04 September 2021

Sahel: The G5 Sahel’s defence ministers have met in Niamey to discuss changes in strategy against terrorism made necessary by the partial withdrawals of French (Barkhane) and Chadian troops. Niger, Burkina, Mali, Mauritania, Chad (= the G5 Sahel) are “planning more joint military operations and greater ‘hearts and minds’ engagement” for the future. France seems to want to concentrate more on the countries on the West African coast (Côte d’Ivoire first of all) while Takuba, which is to take over from Barkhane, will be only part-French with stronger support from other European countries.

Mozambique: The insurgency’s threat is not limited to the interior; it is also maritime. Drawing on experiences from other countries, the article makes suggestions of how to prevent the insurgent threat (as yet unrealised) to spread out to sea.

South Africa: Bearing in mind that there is bound to be a lot of underreporting: 19.8% of children are victims of sexual abuse in South Africa. “What’s needed is to start early to invest in boys’ and girls’ capacities to transform the norms which give rise to sexual entitlement and rape.” Families, communities, media, online technologies, schools – all must contribute. In schools “male power based on sexual entitlement, misogyny and violence (…) limits girls’ agency.” The article reflects on “rape culture” in South African schools. Ideally, schools and teachers should address sexual violence from the time children start school…

Chad: Hissène Habré, who just died, had been tried by a totally unprecedented tribunal set up by an agreement between the African Union, Senegal and Chad. Though the conviction of the dictator was a great success in terms of international criminal law, the article’s author argues that it “was only able to neutralise Hissène Habré, the man, and not the criminal state governance practices he oversaw. The repressive state apparatus and practices Habré built up remain in place today.”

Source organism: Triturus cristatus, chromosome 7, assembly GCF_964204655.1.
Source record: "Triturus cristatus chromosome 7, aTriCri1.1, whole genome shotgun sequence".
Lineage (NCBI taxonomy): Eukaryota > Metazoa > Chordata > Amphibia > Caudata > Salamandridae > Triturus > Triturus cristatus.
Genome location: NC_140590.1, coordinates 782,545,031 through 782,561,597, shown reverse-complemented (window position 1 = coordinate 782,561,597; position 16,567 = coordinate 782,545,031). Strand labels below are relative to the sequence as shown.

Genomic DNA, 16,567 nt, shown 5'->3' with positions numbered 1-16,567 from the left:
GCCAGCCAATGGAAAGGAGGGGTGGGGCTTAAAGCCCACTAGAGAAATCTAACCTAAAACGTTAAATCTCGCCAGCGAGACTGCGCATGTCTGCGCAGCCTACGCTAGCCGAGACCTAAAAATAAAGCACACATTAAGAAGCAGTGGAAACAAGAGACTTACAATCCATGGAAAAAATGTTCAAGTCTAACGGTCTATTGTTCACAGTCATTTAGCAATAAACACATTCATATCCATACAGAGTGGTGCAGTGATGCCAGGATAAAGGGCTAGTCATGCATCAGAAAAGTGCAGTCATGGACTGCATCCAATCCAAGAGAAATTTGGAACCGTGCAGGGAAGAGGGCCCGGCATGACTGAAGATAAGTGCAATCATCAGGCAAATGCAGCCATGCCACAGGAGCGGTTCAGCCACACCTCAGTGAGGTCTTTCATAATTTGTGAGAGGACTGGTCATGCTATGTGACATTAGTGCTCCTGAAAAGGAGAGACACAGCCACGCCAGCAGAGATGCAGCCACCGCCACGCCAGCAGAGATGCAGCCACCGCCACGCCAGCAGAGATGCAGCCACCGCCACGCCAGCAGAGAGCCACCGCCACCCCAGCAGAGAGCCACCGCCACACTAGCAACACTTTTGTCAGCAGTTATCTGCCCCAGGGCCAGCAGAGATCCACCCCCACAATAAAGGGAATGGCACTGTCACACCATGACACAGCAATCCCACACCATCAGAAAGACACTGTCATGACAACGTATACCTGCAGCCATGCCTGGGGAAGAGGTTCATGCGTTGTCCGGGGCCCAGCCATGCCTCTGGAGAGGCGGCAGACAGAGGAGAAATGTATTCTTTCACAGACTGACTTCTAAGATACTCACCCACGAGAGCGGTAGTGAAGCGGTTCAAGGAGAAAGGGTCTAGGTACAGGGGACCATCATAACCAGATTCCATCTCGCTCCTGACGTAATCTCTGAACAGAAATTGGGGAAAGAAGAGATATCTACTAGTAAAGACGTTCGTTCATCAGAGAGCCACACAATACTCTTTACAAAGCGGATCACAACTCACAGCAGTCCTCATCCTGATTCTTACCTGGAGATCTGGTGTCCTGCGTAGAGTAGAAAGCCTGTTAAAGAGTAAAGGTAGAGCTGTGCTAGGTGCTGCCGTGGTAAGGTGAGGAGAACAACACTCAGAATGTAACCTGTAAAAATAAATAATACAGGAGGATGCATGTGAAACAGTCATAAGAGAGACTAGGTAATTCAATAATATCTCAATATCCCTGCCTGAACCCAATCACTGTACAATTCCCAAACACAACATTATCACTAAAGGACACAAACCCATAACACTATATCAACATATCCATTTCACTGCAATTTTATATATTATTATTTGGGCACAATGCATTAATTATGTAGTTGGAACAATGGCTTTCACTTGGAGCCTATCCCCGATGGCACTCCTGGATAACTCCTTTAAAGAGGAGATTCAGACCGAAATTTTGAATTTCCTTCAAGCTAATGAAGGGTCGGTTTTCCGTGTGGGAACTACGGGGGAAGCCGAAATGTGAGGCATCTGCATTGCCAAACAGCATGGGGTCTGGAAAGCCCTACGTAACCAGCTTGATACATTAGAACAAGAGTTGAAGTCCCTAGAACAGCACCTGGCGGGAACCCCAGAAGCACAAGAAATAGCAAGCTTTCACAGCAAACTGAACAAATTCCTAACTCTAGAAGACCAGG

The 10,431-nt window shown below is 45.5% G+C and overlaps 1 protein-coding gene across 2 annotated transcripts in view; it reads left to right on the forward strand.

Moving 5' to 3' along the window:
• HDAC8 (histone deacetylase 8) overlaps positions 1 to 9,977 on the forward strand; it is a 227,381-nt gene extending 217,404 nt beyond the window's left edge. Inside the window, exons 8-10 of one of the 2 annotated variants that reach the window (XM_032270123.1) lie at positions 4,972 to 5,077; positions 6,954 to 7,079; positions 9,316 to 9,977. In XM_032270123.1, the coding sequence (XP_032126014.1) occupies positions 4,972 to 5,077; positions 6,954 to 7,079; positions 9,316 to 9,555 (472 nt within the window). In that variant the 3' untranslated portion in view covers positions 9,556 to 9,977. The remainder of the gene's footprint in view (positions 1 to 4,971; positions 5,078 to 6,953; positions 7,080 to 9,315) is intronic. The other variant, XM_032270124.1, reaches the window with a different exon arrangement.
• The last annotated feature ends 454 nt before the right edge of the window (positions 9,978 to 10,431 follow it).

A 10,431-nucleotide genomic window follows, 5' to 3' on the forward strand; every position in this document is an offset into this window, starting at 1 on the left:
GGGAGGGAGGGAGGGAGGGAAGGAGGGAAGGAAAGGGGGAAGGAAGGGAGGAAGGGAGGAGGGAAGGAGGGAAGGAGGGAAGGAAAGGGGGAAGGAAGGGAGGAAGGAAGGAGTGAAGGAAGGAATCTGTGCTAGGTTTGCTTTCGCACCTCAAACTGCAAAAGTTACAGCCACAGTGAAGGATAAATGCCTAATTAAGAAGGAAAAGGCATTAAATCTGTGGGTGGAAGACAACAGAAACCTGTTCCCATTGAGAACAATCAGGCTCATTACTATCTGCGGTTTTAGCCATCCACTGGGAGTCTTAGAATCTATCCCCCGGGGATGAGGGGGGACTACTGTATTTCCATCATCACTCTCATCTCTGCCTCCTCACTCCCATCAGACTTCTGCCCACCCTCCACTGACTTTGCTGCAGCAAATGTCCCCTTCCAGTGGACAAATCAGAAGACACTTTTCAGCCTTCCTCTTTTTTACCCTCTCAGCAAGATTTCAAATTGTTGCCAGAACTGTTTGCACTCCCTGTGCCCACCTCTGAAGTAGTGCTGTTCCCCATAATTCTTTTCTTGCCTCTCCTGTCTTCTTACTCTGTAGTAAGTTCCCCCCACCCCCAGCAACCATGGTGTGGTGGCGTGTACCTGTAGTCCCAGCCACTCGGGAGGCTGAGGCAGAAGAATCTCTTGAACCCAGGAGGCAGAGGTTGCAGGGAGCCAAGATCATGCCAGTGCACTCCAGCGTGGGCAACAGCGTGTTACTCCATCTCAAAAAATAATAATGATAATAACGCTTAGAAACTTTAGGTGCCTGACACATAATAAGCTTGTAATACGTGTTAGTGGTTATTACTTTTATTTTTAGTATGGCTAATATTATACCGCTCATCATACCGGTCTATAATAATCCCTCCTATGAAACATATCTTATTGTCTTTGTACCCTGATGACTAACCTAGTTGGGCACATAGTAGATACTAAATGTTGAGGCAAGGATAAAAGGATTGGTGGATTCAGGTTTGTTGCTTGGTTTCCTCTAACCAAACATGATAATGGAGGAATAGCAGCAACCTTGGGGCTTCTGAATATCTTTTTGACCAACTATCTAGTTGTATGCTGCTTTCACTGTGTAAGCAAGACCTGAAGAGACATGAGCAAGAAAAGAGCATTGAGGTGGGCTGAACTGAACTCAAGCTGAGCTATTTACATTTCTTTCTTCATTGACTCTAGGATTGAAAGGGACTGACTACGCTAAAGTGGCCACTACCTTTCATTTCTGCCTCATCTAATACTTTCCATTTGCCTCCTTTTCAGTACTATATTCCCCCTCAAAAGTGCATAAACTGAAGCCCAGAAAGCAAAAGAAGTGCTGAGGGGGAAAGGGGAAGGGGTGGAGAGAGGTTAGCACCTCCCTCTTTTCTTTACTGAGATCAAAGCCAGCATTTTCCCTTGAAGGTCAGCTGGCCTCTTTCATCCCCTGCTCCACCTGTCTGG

03 September 2021

South Africa/Covid: In South Africa, men are slower to get vaccinated against Covid-19 than women. Only 40% of those vaccinated are men. Since men also tend to get tested less for HIV and less likely to access treatment, maybe research in matters of HIV can be used for Covid-vaccination reluctance also. Reasons there “range from ideas about masculinity and health, ideas about the health system as a place for women, and ability to avoid the risk of infection.” These three reasons look like they could well apply to men’s Covid-vaccination reluctance.

Ethiopia: In a war, only negotiations lead back to peace. But such negotiations become feasible only once “one side has more-or-less won or when both are stalemated. Then the conflict becomes ripe for solving.” The Tigray conflict seems far away from negotiations for the time being, as “(d)omestic and geopolitical factors mean that this conflict has enough fuel to burn for some time, and there are no easy extinguishers at hand.” Look at other African civil wars, from Biafra to Mozambique to Angola and Sudan. And don’t forget that for really ending the war “the blood and tears of a long-drawn conflict must be propitiated through justice and reparations” – see Sierra Leone’s Special Court or South Africa’s Truth and Reconciliation Commission or Rwanda’s gacaca courts, all “bringing justice closer to the communities of both survivors and perpetrators”.

Nigeria: Almost 60,000 people have been infected and 2,000 people have died from cholera in 2021 in at least 24 of Nigeria’s 36 states. Cholera is endemic in the country. According to Unicef, “only about a quarter of Nigeria’s population use improved sources of drinking water and sanitation facilities”.
BBC Africa Live 03 September 2021. 14:41

Nigeria: While Cameroon has said that hundreds of Boko Haram fighters have surrendered recently, there were 6,000 Boko Haram fighters who have surrendered in the past fortnight in Nigeria according to the army. The death of Abubakar Shekau and the recent military offensive of Nigeria’s army could be reasons for the surrenders. The challenge now is to reintegrate these former fighters into society.
BBC Africa Live 03 September 2021. 12:07

Zambia: Lusaka lawyer Nelly Mutti has been elected speaker of the country’s National Assembly – she will be the first woman to occupy the post.
BBC Africa Live 03 September 2021. 1511:15